Holistic Cancer Support and Care
From nutrition to emotional support, these 6 people can help you during cancer treatment
Your Social Worker: Helping You Find Cancer Support Resources
Social workers are often a key figure in cancer support teams, since they can help in many different ways. They can be a crucial emotional support, helping you and your family cope with the stresses of cancer treatment.
But social workers also help with practical things. For instance, they can track down cancer support groups, transportation, and other community resources you might need. They can help you understand any confusing aspects of treatment and even assist with paperwork.
Your hospital should have social workers on staff that you can see. Some health care centers might even have oncology social workers on staff, who are specially trained in cancer support. If you’d like, you could also choose to see a social worker who practices outside the hospital for regular therapy. See if you can find one who specializes in treating people coping with illness.
Your Spiritual Advisor: The Personal Advisor on Your Cancer Support Team
For a lot of people and their families, faith and prayer are crucial to getting through cancer treatment. According to the National Cancer Institute, some studies show that people with strong religious belief may have less pain, anxiety, and depression. Sometimes, coping with cancer can challenge your faith, and you may need to talk to someone about your concerns.
Seeking out a spiritual advisor for cancer support is a good idea. It could be a religious leader in your community, such as a priest, minister, or rabbi. Or you could ask to speak with the chaplain who is on staff in the hospital. Of course, a spiritual advisor doesn’t have to have an official title. You may find great comfort in meeting with close friends in a prayer circle instead.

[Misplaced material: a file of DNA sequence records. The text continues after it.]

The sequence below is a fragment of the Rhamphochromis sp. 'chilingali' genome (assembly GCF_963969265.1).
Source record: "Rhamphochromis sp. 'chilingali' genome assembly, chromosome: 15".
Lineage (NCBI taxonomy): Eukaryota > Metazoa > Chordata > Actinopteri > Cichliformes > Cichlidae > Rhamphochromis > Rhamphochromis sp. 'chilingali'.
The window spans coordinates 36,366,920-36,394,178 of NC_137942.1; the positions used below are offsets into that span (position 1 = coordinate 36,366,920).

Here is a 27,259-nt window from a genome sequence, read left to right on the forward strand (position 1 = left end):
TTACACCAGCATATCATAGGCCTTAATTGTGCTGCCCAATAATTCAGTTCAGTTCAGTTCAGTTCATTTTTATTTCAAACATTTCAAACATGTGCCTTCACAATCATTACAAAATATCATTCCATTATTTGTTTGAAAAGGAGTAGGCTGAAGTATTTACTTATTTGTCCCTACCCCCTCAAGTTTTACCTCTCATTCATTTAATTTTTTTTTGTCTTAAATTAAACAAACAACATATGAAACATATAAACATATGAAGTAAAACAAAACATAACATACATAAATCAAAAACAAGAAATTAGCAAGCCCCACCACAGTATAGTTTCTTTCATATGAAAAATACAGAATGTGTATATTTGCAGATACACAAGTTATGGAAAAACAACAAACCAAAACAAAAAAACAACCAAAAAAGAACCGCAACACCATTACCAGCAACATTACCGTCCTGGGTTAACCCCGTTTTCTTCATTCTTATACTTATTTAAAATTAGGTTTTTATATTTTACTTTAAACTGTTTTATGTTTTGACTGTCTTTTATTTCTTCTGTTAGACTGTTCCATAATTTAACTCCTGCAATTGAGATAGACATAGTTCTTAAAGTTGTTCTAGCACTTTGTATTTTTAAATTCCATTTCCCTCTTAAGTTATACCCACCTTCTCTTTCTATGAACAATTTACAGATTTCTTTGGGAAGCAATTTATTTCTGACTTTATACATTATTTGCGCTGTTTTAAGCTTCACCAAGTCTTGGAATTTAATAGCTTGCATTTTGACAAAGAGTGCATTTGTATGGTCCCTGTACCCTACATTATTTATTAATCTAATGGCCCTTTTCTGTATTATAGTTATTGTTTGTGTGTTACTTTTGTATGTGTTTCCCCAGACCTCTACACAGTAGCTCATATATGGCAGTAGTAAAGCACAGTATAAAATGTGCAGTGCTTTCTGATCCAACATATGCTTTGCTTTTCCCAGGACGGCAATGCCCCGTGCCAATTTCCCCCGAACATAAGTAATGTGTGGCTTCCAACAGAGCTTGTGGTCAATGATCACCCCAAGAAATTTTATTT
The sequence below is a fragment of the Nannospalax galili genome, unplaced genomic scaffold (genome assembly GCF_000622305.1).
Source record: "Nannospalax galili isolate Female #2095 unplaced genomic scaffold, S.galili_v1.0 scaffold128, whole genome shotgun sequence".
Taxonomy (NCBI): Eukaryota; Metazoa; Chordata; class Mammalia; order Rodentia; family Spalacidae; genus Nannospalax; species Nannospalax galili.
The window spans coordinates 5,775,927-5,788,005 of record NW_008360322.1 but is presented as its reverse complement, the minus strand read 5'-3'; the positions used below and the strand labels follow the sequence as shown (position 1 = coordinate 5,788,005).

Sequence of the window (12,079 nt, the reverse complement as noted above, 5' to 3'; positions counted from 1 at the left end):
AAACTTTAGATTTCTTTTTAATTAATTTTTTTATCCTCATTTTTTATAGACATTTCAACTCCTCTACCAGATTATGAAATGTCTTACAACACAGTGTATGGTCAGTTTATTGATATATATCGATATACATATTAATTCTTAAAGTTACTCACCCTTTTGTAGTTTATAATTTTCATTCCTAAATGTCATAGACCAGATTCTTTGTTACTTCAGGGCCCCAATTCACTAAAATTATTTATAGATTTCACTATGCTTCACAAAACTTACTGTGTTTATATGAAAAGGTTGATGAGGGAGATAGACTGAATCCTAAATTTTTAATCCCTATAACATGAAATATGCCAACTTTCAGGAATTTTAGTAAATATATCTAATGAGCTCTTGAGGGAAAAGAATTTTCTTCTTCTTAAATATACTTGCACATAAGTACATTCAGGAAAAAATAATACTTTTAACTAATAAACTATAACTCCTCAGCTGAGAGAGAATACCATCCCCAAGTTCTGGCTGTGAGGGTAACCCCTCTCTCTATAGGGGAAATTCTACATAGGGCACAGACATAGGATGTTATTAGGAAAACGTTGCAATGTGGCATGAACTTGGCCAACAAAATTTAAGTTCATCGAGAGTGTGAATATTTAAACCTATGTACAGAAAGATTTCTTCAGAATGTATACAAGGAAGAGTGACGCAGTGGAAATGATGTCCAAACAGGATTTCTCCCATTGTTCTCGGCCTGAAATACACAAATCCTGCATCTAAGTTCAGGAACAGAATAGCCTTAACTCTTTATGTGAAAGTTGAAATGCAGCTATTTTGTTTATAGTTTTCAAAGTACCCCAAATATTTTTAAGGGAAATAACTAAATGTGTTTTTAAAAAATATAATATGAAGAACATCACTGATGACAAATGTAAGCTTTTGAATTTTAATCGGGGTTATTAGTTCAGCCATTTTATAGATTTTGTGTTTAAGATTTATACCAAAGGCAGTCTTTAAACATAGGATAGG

Your Dietitian: The Importance of Nutrition in Cancer Support
If you’re getting cancer treatment, good nutrition may be the last thing on your mind. You may be too busy and too tired to bother with a balanced diet. Besides, cancer and its treatment can make eating difficult. You may have nausea, diarrhea, mouth sores, and a loss of appetite.
But eating a healthy diet is even more important when you’re undergoing the emotional and physical stress of cancer treatment. A dietitian can advise you on easy ways to get the nutrients you need. Some people undergoing cancer treatments are prone to rapid weight loss. A dietitian can offer vital cancer support in these cases. He or she can make sure that your diet is giving you the calories and protein you need to keep your weight up.
Most hospitals have dietitians on staff. If you’re interested in seeing a dietitian or nutritionist, ask your doctor or nurse. You could also see a dietitian outside of the health center, but look for someone who is an expert at providing cancer support.